hi tony, wat were the health and human rights implications of steve bikos death, im doing an assignment on this. any help would be apreciated


tonymac04 profile image

tonymac04 5 years ago from South Africa Author

Nerita - thanks for stopping by. If you would like me to answer you please send me an email through the link "Contact tonymac04" above. I could help with info for you assignment.

Thanks for stopping by.

Love and peace

Tony


jandee profile image

jandee 5 years ago from Liverpool.U.K

Tony just read again ! Raises blood pressure to read of 'State execution' It is still going on in almost every country......M


ixwa profile image

ixwa 5 years ago

Heitha again Tony: Speaking of Biko, he wrote the following: "The claim by Whites of monopoly on comfort and security has always been so exclusive that blacks see whites as the major obstacle in their progress towards peace, prosperity and a sane society. Through its association with all these negative aspects, whiteness has thus been soiled beyond recognition. At best, therefore, blacks see whiteness as a concept that warrants being despised, hated, destroyed and replaced by an inspiration with more human content in it. At worst, blacks envy white society for the comfort it has usurped and the center of this envy is the wish - nay, the secret determination in the innermost minds of most blacks who think like this, to kick whites off those comfortable garden chairs that one sees as he rides in a bus, out of town, and to claim them for themselves. ... There are those Whites who will completely disclaim responsibility for the country's inhumanity to the Black man. These are the people who are governed by logic for [four and-a-half] years but by fear at election time. The Nationalist Party has perhaps many more English votes than one imagines. All Whites collectively recognize in it a strong strong bastion against the highly played-up swart gevaar(Black peril). One must not underestimate the deeply embedded fear of the black man so prevalent in White society. Whites know only too well what exactly they have been doing to blacks and logically find reason for the Black man to angry. Their state of insecurity, however, does not outweigh their greed for power and wealth, hence, they brace themselves to react against this rage rather than to dispel it with open-mindedness and fair play This interaction between fear and the reaction then sets on a vicious cycle that multiplies both fear and reaction. This is what makes meaningful coalition between black and White totally impossible. Also, this is what makes Whites at as a group and hence become culpable as a group." Steven Bantu Biko in his book "I Write What I Like". It seems to me that the present ANC government and their Cadre have not learnt much from Biko; anyway, they were out of the country when he made this statements. What Biko was saying and seeing, is what African people and most poor Whites in the country are seeing and experiencing from the Black-led government. How then should we learn from the lessons of the past if we forget them today and repeat them to each other with impunity, today? This paradox and conundrum needs to be kept "real" to give the present "poor' South Africans a chance to make a better and dynamic society. What Biko wrote and said, is still with us today. Thank for writing about Biko- that was a Man's Man...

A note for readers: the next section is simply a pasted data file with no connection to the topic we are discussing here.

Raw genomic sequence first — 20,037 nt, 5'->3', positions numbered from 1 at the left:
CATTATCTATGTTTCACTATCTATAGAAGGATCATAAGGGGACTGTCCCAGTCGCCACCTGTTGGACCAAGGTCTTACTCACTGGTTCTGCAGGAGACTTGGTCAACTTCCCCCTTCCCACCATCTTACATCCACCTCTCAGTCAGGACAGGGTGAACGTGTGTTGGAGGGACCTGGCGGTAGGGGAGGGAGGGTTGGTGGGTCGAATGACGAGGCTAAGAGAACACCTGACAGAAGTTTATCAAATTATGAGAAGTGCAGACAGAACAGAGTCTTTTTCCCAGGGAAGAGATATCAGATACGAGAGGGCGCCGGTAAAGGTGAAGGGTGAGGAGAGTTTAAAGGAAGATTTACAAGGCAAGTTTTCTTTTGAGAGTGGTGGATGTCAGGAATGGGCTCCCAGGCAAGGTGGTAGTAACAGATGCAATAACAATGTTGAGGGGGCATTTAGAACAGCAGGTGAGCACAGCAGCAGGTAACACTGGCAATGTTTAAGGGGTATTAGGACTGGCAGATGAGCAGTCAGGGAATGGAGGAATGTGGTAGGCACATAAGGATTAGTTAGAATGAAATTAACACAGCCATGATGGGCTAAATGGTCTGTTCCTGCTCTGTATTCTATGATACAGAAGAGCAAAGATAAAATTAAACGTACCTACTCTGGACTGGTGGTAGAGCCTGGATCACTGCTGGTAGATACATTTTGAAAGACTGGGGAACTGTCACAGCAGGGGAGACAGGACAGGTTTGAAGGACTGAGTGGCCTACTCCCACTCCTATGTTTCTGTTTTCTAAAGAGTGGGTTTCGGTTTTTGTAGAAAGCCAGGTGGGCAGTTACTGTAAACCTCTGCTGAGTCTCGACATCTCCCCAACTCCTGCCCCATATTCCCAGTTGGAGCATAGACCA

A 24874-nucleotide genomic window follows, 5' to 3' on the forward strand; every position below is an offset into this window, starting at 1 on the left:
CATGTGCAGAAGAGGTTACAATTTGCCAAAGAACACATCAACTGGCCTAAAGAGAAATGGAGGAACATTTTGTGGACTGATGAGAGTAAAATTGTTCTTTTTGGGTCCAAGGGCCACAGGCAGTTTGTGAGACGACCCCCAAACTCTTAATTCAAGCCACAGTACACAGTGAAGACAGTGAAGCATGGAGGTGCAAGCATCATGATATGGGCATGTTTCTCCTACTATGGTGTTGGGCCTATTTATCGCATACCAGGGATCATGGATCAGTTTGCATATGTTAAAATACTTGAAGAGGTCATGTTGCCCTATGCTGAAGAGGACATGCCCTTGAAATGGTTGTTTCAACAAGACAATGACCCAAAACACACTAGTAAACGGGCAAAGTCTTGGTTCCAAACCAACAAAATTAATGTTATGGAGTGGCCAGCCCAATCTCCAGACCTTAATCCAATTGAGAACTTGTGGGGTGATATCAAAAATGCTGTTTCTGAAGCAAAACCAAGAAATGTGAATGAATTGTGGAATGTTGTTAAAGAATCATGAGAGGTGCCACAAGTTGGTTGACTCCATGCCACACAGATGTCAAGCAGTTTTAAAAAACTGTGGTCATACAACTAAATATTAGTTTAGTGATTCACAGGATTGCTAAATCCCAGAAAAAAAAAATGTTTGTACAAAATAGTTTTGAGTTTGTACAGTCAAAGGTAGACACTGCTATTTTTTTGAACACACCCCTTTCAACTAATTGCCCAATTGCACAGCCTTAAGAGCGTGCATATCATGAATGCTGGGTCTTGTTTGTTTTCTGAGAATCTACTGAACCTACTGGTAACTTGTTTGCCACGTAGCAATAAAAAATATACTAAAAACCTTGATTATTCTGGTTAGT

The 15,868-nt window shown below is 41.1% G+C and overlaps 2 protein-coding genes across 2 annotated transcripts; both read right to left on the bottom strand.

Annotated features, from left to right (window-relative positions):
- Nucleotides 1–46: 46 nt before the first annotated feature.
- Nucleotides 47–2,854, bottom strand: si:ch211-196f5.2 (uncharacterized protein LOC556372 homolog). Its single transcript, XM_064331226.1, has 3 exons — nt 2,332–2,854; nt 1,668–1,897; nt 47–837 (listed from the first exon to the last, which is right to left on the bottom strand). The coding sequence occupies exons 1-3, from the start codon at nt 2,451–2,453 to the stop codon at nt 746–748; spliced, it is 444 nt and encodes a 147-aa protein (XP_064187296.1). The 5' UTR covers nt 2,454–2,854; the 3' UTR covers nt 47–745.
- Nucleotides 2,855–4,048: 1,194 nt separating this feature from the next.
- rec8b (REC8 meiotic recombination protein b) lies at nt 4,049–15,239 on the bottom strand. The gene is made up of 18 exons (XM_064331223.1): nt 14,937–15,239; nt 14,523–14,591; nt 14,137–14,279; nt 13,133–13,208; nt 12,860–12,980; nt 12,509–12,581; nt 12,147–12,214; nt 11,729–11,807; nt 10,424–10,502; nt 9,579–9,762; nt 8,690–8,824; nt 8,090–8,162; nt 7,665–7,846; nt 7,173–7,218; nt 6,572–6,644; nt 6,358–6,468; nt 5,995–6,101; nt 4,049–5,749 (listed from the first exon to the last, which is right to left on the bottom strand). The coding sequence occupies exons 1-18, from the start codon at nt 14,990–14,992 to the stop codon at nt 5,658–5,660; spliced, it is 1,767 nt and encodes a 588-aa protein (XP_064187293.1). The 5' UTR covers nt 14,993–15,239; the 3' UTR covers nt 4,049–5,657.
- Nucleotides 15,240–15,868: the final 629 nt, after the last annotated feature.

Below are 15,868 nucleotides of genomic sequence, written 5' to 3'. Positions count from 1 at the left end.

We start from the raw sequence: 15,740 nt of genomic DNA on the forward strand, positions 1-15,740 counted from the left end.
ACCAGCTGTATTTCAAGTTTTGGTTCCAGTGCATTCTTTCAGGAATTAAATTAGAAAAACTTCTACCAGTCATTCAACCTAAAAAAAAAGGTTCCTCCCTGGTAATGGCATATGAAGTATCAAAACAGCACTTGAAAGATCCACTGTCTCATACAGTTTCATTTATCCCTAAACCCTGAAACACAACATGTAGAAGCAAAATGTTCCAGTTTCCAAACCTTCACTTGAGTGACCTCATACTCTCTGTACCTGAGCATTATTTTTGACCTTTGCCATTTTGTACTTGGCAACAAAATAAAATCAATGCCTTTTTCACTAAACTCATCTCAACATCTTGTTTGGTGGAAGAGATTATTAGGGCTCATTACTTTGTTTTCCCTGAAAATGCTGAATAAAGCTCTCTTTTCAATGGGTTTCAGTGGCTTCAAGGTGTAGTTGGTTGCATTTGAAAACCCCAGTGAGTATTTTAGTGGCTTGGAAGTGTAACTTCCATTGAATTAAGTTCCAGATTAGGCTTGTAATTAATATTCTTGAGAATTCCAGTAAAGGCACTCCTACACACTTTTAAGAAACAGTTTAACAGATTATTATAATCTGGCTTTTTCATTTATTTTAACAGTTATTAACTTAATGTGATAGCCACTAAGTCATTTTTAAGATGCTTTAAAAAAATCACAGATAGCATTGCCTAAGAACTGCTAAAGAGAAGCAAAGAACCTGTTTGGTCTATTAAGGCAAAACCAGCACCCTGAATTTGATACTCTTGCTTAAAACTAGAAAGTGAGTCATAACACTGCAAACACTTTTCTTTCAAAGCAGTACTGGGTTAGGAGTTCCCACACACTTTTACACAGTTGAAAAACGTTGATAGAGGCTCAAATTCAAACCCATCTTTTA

tonymac04 profile image

tonymac04 5 years ago from South Africa Author

Maxine - pour another glass of red and take it easy, you deserve it! These things are too horrible and they do go on and on, it would seem. I frequently wonder what Biko would have made of things in the South Africa of today? See Ixwa's comment here.

Thanks so much for stopping by.

Love and peace

Tony


justamber profile image

justamber 5 years ago

Thanks for sharing Bikos story. Voted it up and will be following you. I enjoyed reading this.


Greenheart profile image

Greenheart 4 years ago from Cambridge

Thank-you for this.It was good to read. I live in

Cambrridge, UK. But was born in Cape Town. And my dad was very active in the anti-apartheid movement. Long live Biko's spirit!. Gavin


jeanihess profile image

jeanihess 4 years ago from Cape Town South Africa

Steve was a great man!